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Old 05-28-2019, 08:28 PM
NVaVettes
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Quote:
Originally Posted by minic99 View Post
I have read that the stock on the later model 37's was inletted so the front of the stock puts pressure on the barrel, thus making the barrel non floating.

Yep.

If you have an original 37 with a non modified stock, would you float the barrel at the risk of lowering the collector value?

No, I wouldn't & haven't, but then I am fortunate enough to have one original '37 stock with pressure pad intact
and one stock without the pad --- with the receiver bedded and barrel free floated.

Both shoot well, but at my skill level, I'm not sure I can detect a difference between the two that I can attribute to the pressure pad being present or not.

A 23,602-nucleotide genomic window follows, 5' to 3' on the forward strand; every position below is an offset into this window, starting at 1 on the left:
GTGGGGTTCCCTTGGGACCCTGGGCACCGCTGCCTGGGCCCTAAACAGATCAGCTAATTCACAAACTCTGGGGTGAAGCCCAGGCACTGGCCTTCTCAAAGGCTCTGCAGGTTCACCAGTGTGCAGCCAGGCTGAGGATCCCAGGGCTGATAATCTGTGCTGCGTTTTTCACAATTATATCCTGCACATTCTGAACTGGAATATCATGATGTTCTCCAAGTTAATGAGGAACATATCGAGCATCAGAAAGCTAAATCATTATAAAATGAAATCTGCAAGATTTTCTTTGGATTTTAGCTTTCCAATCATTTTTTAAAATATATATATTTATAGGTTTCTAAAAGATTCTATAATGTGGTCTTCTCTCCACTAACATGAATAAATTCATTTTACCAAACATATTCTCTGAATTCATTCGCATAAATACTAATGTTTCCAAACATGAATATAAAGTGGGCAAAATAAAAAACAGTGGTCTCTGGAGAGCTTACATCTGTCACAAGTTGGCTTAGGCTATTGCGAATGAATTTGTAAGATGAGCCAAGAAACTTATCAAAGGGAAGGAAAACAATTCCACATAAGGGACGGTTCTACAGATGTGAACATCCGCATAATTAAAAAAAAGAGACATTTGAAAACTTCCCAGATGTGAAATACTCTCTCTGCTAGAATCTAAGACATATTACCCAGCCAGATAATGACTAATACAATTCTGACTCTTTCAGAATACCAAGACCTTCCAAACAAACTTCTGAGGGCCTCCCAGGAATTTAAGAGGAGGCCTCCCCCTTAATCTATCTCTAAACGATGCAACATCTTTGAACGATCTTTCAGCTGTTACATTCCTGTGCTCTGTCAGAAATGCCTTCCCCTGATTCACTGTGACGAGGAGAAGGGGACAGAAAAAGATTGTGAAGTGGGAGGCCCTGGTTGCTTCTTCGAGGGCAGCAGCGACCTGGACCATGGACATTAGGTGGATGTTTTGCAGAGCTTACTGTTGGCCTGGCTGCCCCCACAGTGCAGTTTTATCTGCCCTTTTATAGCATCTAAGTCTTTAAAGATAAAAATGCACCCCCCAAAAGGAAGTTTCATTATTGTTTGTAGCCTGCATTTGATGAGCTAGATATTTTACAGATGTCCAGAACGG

I'm speculating that the bedded/free-floated rifle is more resistant to variations
in how its held or rested, but with consistent technique, the stock rifle does equally well too.


Since the 37's are know as shooters, I assume floating the barrel the full length of the stock would be an improvement?

Maybe not necessarily . . .

Arthur Cook's 1948 Olympic winning Model 37 has (had?) one the aftermarket barrel tensioners
inlet into the forearm (sort of a cross between whats found on a Winchester 52
and a Remington 40x.)

I'm guessing his shot better with it . . .


What would you do?

I'd try to get the rifle shooting as well as possible without doing any
permanent changes --- ammo, practice, ammo, action torque, ammo, nice rest,
Unertl 15 or 20x, etc . . .

Or, I'd track down one already modded, and start where the previous owner left off.
Don
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